A lead adviser to Greece on its debt deal, Mitu Gulati, argues that instead of repeated austerity-based bailouts, other European countries should cut a deal directly with their creditors to reduce their debt loads.
Following up on my Monday bearish call for risk this week, here’s a trade idea for Thursday with the thought process on why to put it on.
CNBC's Michelle Caruso-Cabrera has the update on whether Greece will be able to get its debt deal accepted by investors.
The European Central Bank (ECB) is widely expected to leave interest rates on hold Thursday, a week after banks took up more of its cheap loans offered in another attempt to avert a crunch and calm financial markets.
Greece has come back to the forefront of the markets’ agenda over concerns about its debt restructuring package, with fears that the troubled euro zone country may finally default on its debt repayments.
The biggest fall of the year so far in U.S. markets – the Dow dropped over 200 points on Tuesday – is nothing compared to losses experienced last year and was probably to be expected, global portfolio manager Mark Tinker of Axa Framlington, told CNBC.
The Argonne, Waterloo and Normandy are among the many famous battlefields of the past. Greece, Portugal and Ireland are among the theaters of war in which European Union is currently engaged.
It's fixing to be a busy week in the euro zone, and this strategist wants to steer clear.
Participation in the Greek debt swap deal by private sector creditors, integral to the latest bailout for the stricken country, is unlikely to reach a sufficiently high level to avoid credit default swaps being triggered, James Ashley, senior economist at RBC Capital Markets told CNBC.
A currency trade ahead of the ECB's policy meeting, with Amelia Bourdeau, Westpac Institutional Bank.
There was a wide-ranging change of the guard in Europe and the Middle East in 2011. Here are 10 other elections that could change the game of global politics in 2012.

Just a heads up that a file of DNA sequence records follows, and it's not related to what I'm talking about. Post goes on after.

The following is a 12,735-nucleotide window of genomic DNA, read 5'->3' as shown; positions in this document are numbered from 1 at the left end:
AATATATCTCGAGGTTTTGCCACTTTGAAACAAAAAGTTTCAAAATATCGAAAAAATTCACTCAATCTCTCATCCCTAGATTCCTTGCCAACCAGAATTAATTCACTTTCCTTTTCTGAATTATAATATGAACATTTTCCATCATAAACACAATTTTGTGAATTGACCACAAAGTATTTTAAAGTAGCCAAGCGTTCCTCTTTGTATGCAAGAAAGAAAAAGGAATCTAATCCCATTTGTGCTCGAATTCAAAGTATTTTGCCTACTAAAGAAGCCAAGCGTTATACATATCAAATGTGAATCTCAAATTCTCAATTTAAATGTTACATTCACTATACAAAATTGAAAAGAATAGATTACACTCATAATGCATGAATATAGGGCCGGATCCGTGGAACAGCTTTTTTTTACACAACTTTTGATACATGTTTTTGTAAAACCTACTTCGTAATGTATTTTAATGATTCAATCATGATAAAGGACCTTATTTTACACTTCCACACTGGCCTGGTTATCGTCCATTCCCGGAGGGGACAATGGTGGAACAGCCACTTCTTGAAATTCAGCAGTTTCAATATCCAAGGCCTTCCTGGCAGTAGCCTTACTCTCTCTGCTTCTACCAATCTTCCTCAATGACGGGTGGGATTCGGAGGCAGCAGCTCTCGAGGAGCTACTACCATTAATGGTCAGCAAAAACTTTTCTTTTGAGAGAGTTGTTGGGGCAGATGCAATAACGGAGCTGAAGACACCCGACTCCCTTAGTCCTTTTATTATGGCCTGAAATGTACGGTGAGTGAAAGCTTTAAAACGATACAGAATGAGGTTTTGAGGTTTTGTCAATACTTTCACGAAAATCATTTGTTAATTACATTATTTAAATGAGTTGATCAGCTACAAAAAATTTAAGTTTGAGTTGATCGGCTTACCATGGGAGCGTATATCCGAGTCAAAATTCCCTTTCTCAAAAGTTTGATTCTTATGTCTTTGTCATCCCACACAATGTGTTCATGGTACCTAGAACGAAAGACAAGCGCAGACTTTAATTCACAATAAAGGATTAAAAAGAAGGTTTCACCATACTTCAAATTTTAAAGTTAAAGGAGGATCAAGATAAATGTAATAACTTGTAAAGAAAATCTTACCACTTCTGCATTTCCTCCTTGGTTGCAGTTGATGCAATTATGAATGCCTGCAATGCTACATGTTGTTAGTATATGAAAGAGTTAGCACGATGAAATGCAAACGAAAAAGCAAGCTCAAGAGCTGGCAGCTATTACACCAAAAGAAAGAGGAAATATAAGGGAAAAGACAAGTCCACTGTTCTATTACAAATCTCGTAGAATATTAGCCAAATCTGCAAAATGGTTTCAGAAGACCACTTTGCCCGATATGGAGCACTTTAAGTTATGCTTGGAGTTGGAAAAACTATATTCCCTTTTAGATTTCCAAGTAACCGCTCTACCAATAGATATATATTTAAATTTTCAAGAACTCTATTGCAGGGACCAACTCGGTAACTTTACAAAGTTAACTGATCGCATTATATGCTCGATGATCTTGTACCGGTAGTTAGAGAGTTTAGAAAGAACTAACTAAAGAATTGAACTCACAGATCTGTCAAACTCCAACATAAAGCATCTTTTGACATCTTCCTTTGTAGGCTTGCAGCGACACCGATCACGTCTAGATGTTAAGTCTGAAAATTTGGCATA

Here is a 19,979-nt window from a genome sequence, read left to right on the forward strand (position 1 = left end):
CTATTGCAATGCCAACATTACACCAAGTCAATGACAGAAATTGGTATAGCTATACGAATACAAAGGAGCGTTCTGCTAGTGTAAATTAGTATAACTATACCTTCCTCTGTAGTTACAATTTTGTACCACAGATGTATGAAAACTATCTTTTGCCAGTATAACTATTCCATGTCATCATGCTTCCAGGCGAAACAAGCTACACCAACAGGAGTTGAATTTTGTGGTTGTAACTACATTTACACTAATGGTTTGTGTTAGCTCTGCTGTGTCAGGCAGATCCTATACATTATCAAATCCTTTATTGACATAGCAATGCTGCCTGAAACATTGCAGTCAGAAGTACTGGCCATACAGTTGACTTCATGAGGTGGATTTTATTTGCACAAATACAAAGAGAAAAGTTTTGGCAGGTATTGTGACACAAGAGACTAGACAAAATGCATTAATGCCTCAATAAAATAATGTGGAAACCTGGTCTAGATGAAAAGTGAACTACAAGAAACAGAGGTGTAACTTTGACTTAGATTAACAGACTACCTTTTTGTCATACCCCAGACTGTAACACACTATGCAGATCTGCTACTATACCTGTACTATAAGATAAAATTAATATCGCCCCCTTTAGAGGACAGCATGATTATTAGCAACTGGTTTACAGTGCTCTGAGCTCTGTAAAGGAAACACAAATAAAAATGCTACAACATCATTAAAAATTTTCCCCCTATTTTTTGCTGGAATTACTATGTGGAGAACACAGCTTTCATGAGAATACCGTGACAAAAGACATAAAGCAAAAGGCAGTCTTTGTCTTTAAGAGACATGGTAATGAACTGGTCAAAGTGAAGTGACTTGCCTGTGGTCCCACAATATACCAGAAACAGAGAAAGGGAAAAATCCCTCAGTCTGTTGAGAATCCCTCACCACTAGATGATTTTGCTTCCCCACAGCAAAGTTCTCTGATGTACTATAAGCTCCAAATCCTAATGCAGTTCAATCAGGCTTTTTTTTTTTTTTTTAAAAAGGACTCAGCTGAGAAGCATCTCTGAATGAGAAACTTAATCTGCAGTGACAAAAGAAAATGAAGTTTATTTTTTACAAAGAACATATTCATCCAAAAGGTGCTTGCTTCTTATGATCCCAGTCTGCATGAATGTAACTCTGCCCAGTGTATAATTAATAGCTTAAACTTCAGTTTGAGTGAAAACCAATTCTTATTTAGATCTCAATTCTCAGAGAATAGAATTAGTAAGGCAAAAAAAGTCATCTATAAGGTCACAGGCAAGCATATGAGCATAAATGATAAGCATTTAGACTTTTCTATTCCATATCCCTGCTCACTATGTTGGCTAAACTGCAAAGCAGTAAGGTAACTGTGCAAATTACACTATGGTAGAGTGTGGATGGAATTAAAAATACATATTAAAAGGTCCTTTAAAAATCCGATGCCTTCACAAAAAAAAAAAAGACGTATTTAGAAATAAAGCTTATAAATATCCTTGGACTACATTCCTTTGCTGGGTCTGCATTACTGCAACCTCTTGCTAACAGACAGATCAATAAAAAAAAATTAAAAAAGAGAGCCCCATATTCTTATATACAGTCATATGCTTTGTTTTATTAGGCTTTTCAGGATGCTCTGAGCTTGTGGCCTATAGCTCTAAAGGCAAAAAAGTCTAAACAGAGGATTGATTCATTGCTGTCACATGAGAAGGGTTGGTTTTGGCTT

This week will be a busy one for central bankers. Here's how to trade on their many meetings.
The euro zone debt crisis will not be a big deal for the markets within the next few months, Larry Kantor, managing director and head of research at Barclays Capital, told CNBC.
Despite the lingering debt crisis and an incubating recession in many nations of the European Union, many global companies say they are maintaining or even increasing their investments in the euro zone and elsewhere on the Continent. The NYT reports.
Oil hits a 9-month high on global recovery, and geopolitical risks. A look at crude's next move, with CNBC's Melissa Lee and the Money in Motion traders. Also, will Obama tap the strategic oil reserve, with Dennis Gartman, the Gartman Letter. And how you can make money off next week's jobs report, with Deutsche Bank's Joe LaVorgna.
It's been a tough week for the euro, and this strategist has a plan to trade on the troubles.
With the euro down nearly two percent against the dollar, will the selling continue? Insight with Marc Chandler, Brown Brothers Harriman.
European markets finish the week with a mixed results. Bank stocks are among the best performers. Analysts say ECB liquidity injection has eased fears, but the ECB's Draghi warns not to expect further injection of funds into banks. Spain intends to base 2012 budget on higher deficit target than stated earlier. With Jim Bianco, Bianco Research and Diane Swonk, Mesirow Financial.
Japanese data disappoints and Brazil fights its currency's strength - it's time for your Friday FX Fix.
The euro has been consolidating recent gains, and this strategist sees a trading opportunity.